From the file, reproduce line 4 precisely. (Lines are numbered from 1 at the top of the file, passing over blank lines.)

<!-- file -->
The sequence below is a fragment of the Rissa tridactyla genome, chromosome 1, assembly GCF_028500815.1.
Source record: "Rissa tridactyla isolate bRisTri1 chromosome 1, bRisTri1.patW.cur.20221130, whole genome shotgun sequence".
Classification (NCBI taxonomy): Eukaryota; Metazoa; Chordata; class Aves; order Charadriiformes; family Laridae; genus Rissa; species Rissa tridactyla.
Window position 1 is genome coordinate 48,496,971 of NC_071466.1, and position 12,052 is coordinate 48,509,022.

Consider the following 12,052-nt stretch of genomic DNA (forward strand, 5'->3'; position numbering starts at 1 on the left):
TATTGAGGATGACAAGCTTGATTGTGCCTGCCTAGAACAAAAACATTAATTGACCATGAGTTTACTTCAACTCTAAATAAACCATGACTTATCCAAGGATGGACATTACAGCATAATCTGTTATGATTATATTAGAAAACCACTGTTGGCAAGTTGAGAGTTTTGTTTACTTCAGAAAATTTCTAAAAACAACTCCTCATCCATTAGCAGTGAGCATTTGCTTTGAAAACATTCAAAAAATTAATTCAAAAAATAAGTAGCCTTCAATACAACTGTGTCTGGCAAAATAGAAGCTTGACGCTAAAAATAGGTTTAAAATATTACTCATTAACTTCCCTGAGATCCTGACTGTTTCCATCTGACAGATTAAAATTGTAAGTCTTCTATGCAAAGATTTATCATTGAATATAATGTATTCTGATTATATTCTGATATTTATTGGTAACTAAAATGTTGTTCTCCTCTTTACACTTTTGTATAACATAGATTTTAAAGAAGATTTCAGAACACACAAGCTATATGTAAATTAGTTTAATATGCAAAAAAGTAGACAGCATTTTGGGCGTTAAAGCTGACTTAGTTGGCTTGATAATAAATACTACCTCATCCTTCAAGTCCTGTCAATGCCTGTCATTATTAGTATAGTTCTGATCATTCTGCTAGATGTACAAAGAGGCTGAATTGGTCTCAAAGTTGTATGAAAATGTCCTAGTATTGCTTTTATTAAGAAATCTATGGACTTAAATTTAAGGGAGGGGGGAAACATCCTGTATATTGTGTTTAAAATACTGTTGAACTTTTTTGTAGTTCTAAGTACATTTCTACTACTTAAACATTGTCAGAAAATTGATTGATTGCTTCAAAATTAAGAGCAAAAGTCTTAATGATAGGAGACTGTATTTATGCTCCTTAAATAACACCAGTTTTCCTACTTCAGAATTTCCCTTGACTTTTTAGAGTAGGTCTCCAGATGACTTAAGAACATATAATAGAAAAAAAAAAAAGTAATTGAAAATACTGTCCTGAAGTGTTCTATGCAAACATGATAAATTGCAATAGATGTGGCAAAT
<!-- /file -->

Window position 1 is genome coordinate 48,496,971 of NC_071466.1, and position 12,052 is coordinate 48,509,022.